SITA, the data networking operator for the airline industry, has bought a small Irish integrator to improve its ecommerce skills. Its acquisition, Dublin-based Eland Technologies, has 60 staff based in Ireland, the UK and the USA. Terms are undisclosed.
JDA has outbid rivals for "substantially all" of the assets of terminally ill Engage inc..
AMD today introduced the Opteron 246, the latest iteration of its 64-bit CPU aimed at two-way workstations and servers.
CareerBuilder.com has pulled off its second coup against Monster.com in a week, replacing the market leader as the US jobs board for MSN.com.
PalmChip has warned fellow system-on-a-chip specialists that it now holds a key patent in the design of the buses that connect on-chip units and suggested they check their own technologies for signs of "conflict".
Online travel firm Lastminute.com has slipped back in the black, notching up a Q3 pre-tax profit of £1.6 million.
Finance union UNIFI has launched a vicious attack on general insurer Direct Line for failing to give it formal recognition.
IBM is going to buy AMD, sooner or later.
Informatica has been a very annoying company. It has nice people in it, it has good products, it is the market leader in its main area of business, and it is both profitable and growing. So, why was it annoying? And, by inference, why isn't it going to be annoying (I hope) anymore, writes Phil Howard of Bloor Research.
Last week StorageNetworks, Inc. announced that it would seek the approval of its shareholders for a plan of liquidation of the company, writes Tony Lock of Bloor Research.
Location, location, location. There's been a lot of talk about location based services for mobile phones, writes Rob Bamforth of Bloor Research.
The problem facing Intel's attempt to move into the smartphone market is that Intel is notorious for throwing power at processor chips - electric power, that is - to make them fast. Intel has hit back with an "optimisation kit" for phones and PDAs.
Internet users appear to be snubbing the RIAA as they continue to download music files with no regard for copyright, according to a US-based study by Pew.
AMD must rapidly move to a 90nm fabrication process and shift quickly from its ClawHammer Athlon 64 to the 'Paris' core if it's to maintain or even grow its share of the x86 processor market, researcher In-Stat/MDR has warned.
If there was an other-worldly feel to the news last week that the Pentagon was investing in an online futures exchange to reward terrorist atrocities, then the following few days have been even stranger.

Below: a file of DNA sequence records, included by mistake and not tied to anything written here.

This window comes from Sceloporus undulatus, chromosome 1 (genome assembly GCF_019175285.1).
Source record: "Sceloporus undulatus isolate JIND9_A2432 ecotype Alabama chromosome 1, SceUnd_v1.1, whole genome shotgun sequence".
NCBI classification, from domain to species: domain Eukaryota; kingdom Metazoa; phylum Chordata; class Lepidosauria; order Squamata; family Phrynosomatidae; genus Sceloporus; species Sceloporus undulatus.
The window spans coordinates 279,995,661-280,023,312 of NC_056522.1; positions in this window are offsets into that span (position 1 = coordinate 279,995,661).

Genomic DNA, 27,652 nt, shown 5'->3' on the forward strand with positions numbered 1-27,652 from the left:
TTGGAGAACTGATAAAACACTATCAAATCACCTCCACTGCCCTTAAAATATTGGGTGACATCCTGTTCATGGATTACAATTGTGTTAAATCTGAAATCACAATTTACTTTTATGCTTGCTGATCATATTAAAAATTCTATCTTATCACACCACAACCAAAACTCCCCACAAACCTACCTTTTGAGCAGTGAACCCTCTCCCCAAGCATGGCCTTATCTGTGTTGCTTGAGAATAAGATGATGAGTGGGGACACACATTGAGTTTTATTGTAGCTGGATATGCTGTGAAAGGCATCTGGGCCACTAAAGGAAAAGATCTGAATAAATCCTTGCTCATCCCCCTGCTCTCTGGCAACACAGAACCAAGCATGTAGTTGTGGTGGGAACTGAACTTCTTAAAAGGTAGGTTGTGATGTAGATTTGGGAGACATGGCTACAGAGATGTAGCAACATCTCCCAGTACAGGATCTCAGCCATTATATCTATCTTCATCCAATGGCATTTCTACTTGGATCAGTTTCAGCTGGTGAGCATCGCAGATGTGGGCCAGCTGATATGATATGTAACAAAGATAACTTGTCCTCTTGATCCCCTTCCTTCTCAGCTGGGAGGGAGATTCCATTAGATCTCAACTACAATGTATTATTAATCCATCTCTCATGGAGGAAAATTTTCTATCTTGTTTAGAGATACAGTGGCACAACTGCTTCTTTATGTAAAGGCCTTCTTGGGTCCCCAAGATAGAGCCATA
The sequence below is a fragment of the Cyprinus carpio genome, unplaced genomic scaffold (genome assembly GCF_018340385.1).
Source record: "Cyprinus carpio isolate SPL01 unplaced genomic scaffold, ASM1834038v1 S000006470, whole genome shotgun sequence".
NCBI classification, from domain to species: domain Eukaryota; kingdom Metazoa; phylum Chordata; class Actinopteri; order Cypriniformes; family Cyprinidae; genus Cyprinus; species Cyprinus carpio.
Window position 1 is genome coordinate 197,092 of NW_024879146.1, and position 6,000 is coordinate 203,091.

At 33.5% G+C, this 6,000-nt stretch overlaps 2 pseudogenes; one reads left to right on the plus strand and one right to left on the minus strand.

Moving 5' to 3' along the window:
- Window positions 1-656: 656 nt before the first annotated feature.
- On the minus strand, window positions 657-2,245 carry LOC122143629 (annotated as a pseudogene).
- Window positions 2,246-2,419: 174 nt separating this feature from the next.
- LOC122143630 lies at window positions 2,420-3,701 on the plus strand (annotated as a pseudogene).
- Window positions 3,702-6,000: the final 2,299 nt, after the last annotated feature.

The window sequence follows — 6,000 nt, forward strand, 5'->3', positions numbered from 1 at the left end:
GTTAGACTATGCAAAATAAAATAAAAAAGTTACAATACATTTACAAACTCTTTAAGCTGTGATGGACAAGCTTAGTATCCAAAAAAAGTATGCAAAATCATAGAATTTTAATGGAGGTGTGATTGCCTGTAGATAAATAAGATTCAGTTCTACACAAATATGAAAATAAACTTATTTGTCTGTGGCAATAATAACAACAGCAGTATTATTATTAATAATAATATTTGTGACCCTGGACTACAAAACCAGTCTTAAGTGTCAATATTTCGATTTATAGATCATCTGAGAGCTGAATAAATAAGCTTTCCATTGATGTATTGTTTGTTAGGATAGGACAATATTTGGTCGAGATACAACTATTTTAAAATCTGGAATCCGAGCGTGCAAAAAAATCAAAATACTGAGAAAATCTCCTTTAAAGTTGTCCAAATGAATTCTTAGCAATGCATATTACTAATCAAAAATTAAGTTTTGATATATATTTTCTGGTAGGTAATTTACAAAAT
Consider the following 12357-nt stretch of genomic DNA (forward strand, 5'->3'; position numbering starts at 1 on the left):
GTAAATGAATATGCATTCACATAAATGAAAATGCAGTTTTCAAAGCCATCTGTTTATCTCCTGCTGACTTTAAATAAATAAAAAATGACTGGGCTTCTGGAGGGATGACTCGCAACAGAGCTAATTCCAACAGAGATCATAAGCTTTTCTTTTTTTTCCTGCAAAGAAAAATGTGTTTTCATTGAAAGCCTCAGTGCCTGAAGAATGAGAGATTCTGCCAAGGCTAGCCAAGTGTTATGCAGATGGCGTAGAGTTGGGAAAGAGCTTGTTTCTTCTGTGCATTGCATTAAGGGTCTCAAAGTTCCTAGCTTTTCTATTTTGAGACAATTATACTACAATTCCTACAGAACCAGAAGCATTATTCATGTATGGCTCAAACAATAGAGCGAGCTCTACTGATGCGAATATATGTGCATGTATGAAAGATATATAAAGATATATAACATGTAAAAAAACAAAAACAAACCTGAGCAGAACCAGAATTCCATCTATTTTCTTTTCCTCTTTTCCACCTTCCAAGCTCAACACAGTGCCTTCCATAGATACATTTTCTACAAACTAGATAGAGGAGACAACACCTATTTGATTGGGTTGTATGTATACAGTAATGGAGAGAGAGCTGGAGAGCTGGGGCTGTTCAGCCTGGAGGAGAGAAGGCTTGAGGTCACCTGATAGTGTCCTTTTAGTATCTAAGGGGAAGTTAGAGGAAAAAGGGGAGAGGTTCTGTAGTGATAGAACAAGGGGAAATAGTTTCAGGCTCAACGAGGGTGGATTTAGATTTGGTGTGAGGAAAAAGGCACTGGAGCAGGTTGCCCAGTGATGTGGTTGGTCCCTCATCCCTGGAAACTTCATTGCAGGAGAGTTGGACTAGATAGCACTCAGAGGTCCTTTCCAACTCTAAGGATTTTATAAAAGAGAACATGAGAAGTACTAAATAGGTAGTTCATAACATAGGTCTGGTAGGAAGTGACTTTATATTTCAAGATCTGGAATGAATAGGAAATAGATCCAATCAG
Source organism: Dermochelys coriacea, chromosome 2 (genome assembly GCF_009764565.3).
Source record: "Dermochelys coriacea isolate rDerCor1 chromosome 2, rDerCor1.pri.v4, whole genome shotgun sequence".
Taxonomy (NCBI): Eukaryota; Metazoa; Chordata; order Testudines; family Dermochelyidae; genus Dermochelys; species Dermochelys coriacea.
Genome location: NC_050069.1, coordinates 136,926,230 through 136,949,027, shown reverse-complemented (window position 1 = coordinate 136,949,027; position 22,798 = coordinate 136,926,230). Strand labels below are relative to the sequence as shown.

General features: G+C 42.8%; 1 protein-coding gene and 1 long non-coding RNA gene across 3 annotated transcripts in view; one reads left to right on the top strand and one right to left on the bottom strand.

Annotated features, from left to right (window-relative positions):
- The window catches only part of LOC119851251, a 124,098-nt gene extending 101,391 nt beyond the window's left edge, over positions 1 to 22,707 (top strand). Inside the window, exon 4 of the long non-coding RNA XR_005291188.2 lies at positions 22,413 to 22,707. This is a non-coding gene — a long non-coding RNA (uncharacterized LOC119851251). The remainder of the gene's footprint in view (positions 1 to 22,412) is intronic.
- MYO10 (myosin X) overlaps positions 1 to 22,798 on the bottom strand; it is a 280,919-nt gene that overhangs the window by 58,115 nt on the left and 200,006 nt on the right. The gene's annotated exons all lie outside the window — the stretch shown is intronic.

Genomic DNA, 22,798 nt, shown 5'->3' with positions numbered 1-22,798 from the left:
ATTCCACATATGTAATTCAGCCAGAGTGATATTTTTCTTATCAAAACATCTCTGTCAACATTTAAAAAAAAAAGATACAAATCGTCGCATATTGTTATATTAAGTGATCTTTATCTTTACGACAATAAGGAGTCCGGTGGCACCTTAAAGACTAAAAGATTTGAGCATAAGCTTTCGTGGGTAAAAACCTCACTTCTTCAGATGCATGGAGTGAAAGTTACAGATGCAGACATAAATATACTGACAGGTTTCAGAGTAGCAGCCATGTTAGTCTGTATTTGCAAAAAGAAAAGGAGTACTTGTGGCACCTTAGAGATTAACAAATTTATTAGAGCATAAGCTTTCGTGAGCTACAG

The threat of lost productivity and exposure to legal liability is boosting sales of Web filtering packages.
MCI has hit back at allegations made by rival AT&T claiming they are merely an attempt to "delay and derail" MCI's exit from Chapter 11 bankruptcy protection.
Palm will release three new PDAs in October: a pair of Zires and what looks like the rumoured Tungsten T3.
Vodafone is buying Project Telecom, one of its airtime resellers, for £155m. The two founders and their families stand to make £100m from the deal.
Reg Kit Watch Reg Kit Watch Graphics card ATI today launched its latest All-in-Wonder multimedia card, the 9600 Pro. The new card extends previous editions' FM radio support, provides DVD and CD burning, and updates the All-in-Wonder series' remote control system. All-in-Wonder cards have offered built-in stereo radio receivers for some …
BT has developed new technology that takes mobile messaging from the arena of 2D photo messages and voice clips to another level where "actual emotions can be conveyed between family and friends in a physical and tactile way".
nCipher, the niche crypto-security hardware house, has reduced Q2 operating losses to £500,000 (Q1, 2003: -£900K) on flat sales of £3.5m (Q1 £3.6m).
LogoWatch So what do you do when you merge two camera companies? You guessed it, you design a new logo. Not only do you design a new logo, but you are overcome with an inexplicable urge to imbue your new marque with instant import.
Telewest has launched a DIY wireless self-installation pack for its broadband cable service following the successful completion of trials in the North West.
SuSE and IBM have moved a step closer to some meaty government and military contracts by helping Linux pass muster on a key security standard.
Market watcher In-Stat/MDR has added to the growing weight of research reports that claim there are going to be lots of notebook PCs with built-in WLAN adaptors over the coming years.
Britain is fast becoming a nation of cyber snoopers, according to a study out today.
To little fanfare last month the UK's Office of National Statistics announced proposals for the creation of a central electronic database containing birth, death and marriage records. Announcing the publication of "Civil Registration: Delivering Vital Change," and a consultation process running through until 31st October, the ONS listed key changes as including the ability to register births and deaths online,* in person and by telephone, greater choice as regards marriage ceremonies and "new arrangements for access to registration information." The creation of a centrally-held "through life record" for everybody however appears not to have been deemed a key change of sufficient moment to make it to the press release.
Nintendo shrugged off the gloom surrounding the underperforming GameCube to post first quarter net profits of £59.1 million (11.5bn Yen) for the three months to June 30 2003, buoyed by stellar Game Boy Advance console sales, foreign exchange rate gains in Europe and the well timed re-emergence of the Pokemon brand.
HP has kicked off an aggressive Linux clustering campaign with a set of pre-configured hardware packages and a list of software that rivals anything another vendor can offer.
Linux users face a serious question. Is $699 too much to pay for a good bath?